Maggie Gallagher
I told some poker chums over the weekend I'd be talking about "divorce ceremonies" on CBS's "The Early Show." A new book, "A Healing Divorce" by Phil and Barbara Penningroth, claims a divorce ritual can help end the acrimony.

"Right," said one buddy. "Do you do the marriage vows in reverse? 'With this ring I promise never to love thee, neither in sickness nor in health, etc. etc.'"

Life is better than parody. For I watched in awe as CBS ran a film clip from the former Mr. and Mrs. Penningroth's divorce ceremony, including a heartbreaking marital highlights reel and yes, an exchange of nonwedding rings. "With this ring I release you as my husband," said a grainy Barbara.

On the CBS set, Barbara spoke first. She was at first "devastated," she said, when her husband wanted a divorce after 25 years of marriage, but the divorce ceremony was a way of living in "forgiveness." Philip, a child of divorce himself, got in his 2 cents' worth: It's the "way we do divorce" in this culture that causes all the acrimony.

Then it was my turn. I said our high rates of divorce are hurting children, adults and society. Divorce is an inherently difficult and potentially damaging event. Children whose parents divorce are at higher risk of school failure, suicide, mental illness, premature death, child abuse, physical illness, juvenile delinquency, adult crime, poverty, premature sexuality and substance abuse.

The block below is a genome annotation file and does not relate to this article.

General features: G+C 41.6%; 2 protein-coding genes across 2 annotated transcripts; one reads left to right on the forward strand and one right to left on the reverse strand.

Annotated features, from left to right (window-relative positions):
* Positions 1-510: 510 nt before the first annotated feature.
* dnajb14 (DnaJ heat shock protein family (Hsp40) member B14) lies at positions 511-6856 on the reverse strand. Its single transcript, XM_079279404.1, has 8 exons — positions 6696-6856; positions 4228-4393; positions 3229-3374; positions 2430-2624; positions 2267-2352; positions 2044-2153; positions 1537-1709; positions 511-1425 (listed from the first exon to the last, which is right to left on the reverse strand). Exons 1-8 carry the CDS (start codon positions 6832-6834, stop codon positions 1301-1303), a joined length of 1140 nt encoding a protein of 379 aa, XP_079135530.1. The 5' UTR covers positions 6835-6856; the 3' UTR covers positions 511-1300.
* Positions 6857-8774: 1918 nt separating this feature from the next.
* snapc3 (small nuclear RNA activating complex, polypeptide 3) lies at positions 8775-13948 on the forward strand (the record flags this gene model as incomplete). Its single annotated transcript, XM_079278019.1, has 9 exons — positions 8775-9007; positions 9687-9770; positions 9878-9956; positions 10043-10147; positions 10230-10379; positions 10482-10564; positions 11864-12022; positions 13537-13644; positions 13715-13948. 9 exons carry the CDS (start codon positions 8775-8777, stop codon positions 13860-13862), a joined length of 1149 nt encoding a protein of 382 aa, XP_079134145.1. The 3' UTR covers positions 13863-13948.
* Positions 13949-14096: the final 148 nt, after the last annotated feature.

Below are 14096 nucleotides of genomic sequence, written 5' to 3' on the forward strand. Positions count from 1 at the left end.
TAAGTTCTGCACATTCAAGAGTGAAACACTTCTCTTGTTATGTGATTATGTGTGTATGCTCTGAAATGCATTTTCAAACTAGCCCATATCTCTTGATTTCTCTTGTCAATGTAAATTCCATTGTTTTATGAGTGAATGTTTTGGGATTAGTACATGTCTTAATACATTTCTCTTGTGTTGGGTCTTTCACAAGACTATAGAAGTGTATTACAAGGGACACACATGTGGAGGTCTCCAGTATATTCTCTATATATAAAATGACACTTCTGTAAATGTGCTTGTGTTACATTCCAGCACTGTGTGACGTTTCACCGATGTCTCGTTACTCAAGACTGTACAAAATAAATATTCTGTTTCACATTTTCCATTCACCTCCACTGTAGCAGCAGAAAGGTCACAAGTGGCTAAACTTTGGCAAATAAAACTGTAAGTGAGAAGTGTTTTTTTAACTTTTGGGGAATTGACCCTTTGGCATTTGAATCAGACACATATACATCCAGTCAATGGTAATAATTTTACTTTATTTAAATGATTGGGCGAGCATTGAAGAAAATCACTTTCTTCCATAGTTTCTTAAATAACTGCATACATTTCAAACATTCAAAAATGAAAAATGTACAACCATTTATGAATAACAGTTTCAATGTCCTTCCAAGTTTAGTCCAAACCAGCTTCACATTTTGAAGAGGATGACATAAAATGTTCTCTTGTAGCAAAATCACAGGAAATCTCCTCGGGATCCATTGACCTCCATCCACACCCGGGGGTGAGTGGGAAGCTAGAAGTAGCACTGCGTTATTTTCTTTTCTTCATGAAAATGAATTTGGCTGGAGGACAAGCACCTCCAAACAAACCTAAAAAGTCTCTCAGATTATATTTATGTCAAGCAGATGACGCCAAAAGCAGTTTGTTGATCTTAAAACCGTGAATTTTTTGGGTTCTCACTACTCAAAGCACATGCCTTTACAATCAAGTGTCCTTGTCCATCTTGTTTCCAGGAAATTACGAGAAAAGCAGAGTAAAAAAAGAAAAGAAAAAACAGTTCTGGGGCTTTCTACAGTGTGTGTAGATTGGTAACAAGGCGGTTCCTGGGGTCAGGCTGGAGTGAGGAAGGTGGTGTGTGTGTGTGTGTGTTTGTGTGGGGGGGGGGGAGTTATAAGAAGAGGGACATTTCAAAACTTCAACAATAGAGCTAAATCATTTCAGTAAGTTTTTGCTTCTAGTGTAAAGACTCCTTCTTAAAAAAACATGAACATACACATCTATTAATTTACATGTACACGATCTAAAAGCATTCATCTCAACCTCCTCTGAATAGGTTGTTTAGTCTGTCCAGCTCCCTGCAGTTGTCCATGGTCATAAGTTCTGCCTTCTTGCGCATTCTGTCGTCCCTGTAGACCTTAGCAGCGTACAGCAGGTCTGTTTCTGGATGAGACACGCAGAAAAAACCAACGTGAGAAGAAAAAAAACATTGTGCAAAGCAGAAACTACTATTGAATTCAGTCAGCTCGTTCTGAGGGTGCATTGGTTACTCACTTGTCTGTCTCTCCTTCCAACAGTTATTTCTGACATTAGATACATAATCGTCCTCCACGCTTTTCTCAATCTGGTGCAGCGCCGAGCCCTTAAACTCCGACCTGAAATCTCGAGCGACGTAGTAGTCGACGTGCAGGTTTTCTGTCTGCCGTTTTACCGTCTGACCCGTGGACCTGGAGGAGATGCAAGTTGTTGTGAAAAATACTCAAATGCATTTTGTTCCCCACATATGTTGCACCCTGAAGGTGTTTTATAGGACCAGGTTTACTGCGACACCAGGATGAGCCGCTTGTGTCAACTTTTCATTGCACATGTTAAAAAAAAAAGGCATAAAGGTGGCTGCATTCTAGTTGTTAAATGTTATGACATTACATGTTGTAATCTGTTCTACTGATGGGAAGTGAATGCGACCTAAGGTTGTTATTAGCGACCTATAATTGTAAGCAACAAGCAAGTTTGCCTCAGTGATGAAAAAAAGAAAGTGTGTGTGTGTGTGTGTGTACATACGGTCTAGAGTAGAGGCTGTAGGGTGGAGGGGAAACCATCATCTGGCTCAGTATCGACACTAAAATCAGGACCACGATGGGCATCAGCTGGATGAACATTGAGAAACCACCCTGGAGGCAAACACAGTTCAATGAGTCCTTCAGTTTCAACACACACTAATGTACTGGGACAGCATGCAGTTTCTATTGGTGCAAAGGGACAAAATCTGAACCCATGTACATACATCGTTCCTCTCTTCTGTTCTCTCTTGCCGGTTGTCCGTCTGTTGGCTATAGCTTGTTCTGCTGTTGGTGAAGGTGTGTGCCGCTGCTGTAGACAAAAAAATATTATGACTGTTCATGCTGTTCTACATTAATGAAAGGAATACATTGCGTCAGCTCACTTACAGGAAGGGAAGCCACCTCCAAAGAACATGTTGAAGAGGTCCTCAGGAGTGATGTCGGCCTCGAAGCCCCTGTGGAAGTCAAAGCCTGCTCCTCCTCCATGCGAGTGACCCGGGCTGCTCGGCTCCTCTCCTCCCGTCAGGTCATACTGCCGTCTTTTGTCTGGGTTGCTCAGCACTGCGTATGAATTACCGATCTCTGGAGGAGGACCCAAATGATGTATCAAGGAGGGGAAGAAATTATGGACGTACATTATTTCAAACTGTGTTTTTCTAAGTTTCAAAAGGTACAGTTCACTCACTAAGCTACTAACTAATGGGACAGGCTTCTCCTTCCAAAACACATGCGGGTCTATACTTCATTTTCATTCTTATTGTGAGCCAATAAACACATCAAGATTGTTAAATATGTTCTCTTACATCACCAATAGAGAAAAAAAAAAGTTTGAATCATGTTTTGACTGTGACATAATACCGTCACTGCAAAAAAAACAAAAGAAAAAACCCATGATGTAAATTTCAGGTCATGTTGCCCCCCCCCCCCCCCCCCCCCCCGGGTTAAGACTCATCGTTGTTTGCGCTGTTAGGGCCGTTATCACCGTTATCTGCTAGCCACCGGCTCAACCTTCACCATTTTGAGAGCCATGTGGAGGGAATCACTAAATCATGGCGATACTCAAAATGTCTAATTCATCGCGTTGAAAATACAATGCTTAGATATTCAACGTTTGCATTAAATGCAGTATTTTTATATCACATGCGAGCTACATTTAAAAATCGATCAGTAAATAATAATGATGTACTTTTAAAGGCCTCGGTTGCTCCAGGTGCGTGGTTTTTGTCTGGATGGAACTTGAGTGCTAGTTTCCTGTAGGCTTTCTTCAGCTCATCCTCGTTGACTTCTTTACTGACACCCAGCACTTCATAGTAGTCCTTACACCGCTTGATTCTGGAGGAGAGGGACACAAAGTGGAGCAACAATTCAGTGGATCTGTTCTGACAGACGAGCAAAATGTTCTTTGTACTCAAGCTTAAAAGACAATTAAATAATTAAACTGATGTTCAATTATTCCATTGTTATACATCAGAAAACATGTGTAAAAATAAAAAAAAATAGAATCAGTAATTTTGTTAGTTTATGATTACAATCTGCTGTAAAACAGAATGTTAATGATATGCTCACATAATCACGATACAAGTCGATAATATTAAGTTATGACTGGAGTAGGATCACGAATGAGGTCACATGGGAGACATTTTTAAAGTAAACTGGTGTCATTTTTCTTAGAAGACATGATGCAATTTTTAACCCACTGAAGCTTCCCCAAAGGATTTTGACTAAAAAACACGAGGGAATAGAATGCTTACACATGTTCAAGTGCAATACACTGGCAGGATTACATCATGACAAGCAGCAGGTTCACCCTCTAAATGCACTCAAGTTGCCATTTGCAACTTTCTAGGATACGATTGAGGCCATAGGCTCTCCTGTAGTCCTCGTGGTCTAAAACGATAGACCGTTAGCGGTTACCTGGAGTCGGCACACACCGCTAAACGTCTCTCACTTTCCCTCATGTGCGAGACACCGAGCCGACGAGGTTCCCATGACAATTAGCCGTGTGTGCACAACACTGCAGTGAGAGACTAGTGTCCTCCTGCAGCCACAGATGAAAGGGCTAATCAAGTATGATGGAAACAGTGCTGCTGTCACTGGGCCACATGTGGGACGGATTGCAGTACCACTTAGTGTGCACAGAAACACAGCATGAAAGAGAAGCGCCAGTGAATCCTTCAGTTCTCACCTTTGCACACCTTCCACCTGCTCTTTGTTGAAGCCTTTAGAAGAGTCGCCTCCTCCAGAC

Case in point: A new paper from the Heritage Foundation's Center for Data Analysis (available online at www.heritage.org/library/cda/cda01-04.html) on the marriage gap facing African-American children confirms that, while children of unwed moms face the greatest risks, children whose parents divorce were four times more likely to depend on AFDC than children whose parents stay married.

How can a few words mumbled over a candle, earlier vows having proved ineffectual, somehow massage away the sting of divorce? Sure, we have rituals for other painful life transitions, such as, say, funerals. Here's the stubborn difference: That death is inevitable, while the death of love is a choice.


Maggie Gallagher

Maggie Gallagher is a nationally syndicated columnist, a leading voice in the new marriage movement and co-author of The Case for Marriage: Why Married People Are Happier, Healthier, and Better Off Financially.



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